LAWRENCE, Kan. — Smartphones are everywhere these days. For some, even doing a full day’s workload from a handheld device is certainly possible. Although tech-savvy employees may think they’re making a good impression, a new study says their co-workers may not be as impressed. Researchers from the University of Kansas say the best thing an employee can do during a company meeting is keep their cellphone out of sight until it’s over.
The study says workers who look at their phones during a meeting create a perception as less competent and effective. That’s still the case even if they’re doing work on that device.
In the study, published in the journal Mobile Media & Communication, nearly 250 participants watched several videos of people using either a paper notebook, laptop, or cellphone during a business meeting. Researchers say cellphone users in particular were seen as snubbing their co-workers and received poor grades for competence from the viewers.
Phones have bad reputation in meetings
“We know you can do work on your phone,” says co-author Cameron Piercy in a university statement.
The assistant professor of communication studies explains that since phones are commonly used by people to leisurely browse the internet and social media, “we assume that you’re not working when we see you’re using it.”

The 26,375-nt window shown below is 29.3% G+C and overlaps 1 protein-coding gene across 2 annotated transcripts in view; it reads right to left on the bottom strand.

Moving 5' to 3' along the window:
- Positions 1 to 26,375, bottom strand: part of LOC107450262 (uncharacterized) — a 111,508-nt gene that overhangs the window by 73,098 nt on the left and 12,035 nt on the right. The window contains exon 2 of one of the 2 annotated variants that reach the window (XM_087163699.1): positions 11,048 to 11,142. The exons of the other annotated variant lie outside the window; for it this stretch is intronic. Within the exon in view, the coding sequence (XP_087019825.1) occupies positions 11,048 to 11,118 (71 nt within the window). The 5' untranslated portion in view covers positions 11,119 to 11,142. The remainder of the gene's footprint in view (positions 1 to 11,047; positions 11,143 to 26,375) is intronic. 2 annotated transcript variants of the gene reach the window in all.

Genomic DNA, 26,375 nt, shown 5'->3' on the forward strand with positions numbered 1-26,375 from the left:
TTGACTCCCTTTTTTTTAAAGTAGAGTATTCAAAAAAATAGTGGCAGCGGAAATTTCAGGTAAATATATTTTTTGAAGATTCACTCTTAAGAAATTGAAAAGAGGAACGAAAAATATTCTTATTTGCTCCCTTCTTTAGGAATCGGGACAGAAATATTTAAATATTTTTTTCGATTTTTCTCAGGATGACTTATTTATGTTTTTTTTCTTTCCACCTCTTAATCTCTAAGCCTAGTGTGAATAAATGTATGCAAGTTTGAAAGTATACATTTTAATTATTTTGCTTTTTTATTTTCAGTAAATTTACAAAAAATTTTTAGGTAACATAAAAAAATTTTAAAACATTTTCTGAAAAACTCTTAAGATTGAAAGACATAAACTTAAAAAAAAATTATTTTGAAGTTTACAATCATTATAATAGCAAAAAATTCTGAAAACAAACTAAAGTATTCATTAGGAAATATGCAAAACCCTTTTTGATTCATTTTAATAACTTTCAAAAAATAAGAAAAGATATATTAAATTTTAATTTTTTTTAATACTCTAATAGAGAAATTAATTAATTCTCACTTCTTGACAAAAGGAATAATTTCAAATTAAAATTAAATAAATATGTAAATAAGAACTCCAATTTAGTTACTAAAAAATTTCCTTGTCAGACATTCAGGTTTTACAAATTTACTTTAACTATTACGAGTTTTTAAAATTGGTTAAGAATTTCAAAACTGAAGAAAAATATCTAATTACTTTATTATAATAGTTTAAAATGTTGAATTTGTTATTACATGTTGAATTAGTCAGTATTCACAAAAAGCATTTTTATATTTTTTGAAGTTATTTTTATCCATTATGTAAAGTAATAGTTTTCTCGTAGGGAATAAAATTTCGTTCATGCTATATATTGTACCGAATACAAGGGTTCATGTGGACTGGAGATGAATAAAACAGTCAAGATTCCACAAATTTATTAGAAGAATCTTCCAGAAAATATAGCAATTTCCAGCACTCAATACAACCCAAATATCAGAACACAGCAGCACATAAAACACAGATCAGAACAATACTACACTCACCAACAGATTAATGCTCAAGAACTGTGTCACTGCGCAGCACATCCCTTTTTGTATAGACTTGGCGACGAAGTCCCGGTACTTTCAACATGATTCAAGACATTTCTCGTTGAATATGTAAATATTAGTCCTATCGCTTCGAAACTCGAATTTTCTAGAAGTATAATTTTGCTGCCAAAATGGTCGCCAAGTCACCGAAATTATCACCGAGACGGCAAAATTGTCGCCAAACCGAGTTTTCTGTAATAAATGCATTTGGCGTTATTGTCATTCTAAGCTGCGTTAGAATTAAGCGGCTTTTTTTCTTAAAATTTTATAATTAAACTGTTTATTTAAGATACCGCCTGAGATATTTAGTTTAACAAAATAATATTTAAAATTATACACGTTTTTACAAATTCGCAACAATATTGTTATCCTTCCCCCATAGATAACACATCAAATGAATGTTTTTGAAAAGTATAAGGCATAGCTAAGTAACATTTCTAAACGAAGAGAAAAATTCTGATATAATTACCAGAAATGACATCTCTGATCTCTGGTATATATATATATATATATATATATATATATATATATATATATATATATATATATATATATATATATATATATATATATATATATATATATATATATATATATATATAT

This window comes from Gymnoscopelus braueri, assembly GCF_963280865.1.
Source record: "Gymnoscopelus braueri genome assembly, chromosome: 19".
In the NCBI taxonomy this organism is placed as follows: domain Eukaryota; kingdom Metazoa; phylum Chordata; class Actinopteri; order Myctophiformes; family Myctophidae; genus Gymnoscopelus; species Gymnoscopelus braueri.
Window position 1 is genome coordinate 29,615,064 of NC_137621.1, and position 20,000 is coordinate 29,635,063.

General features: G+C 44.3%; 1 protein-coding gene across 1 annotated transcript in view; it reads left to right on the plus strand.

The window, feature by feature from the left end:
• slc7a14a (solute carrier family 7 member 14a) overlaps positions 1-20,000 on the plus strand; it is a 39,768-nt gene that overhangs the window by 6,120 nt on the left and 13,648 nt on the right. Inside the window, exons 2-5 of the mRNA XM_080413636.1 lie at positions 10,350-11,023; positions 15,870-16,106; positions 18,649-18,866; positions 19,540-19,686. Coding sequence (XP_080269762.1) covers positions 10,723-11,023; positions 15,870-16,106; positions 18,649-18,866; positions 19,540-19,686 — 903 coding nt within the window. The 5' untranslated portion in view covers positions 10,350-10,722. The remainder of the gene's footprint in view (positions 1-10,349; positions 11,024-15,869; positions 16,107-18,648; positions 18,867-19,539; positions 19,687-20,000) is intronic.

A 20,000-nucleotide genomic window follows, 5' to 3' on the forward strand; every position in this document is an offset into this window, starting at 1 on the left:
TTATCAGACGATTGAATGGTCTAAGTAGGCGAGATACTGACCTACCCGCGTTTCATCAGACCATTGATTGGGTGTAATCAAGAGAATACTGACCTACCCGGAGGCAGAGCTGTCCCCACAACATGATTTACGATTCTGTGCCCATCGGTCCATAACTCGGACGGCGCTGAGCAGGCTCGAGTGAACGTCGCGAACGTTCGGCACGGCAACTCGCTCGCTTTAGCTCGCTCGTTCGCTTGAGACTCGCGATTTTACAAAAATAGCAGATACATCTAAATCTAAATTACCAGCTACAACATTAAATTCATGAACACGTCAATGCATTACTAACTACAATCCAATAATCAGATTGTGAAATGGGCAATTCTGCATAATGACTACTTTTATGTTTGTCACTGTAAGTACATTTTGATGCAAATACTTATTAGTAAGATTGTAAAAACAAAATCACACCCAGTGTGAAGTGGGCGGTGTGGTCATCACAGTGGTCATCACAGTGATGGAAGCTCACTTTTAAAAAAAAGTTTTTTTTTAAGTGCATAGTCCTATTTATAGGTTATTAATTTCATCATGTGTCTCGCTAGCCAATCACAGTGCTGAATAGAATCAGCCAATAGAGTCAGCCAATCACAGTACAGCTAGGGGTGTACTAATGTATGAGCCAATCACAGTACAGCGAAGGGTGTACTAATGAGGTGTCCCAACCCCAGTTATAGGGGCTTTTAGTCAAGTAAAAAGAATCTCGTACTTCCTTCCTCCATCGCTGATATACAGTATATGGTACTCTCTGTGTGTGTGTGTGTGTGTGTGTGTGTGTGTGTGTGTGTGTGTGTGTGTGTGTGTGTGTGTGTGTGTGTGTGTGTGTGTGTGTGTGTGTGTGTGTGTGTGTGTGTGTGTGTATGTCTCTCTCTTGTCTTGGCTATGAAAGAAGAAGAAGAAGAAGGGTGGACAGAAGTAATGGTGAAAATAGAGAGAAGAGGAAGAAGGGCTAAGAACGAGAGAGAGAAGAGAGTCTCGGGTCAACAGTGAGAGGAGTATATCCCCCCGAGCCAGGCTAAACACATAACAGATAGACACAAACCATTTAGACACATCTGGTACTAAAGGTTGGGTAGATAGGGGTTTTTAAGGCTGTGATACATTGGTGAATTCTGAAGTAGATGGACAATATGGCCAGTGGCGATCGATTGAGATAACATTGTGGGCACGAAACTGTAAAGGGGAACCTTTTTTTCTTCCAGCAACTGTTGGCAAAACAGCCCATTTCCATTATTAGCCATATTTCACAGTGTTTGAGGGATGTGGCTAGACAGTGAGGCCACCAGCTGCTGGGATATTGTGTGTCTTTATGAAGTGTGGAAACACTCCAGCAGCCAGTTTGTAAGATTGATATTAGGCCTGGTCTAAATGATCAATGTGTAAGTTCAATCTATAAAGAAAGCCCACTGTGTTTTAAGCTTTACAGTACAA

Piercy says the results are an example of “introspective illusion.” That is, viewers think the worst of cellphone users, even if they admit to doing the same things in their daily lives.
“We make negative assumptions about others, and we make excuses for ourselves,” the researcher says. “People expect that technology is used for ill, even when the person using the technology says their use is related to the topic of conversation.”
Researchers say notebook users scored 30 points higher than cellphone users when the viewers graded the worker’s effectiveness.
“The effect for the phone is ginormous,” Piercy adds. “Even if you were to use a laptop in the meeting, you’d be better off than using your phone because there was this big spike in all the numbers that are associated with using the phone.”
The boss knows best
The study says managers play a big role in this workplace puzzle. When a manager’s policy on using technology is clear before the meeting, workers who follow that policy have a more competent rating — even if that means they’re able to use a cellphone.
For those who don’t follow the office rules, saying “I’m sorry” doesn’t help much either. Researchers say workers who apologize for their phone use during a meeting still get negative marks for their perceived office snub.
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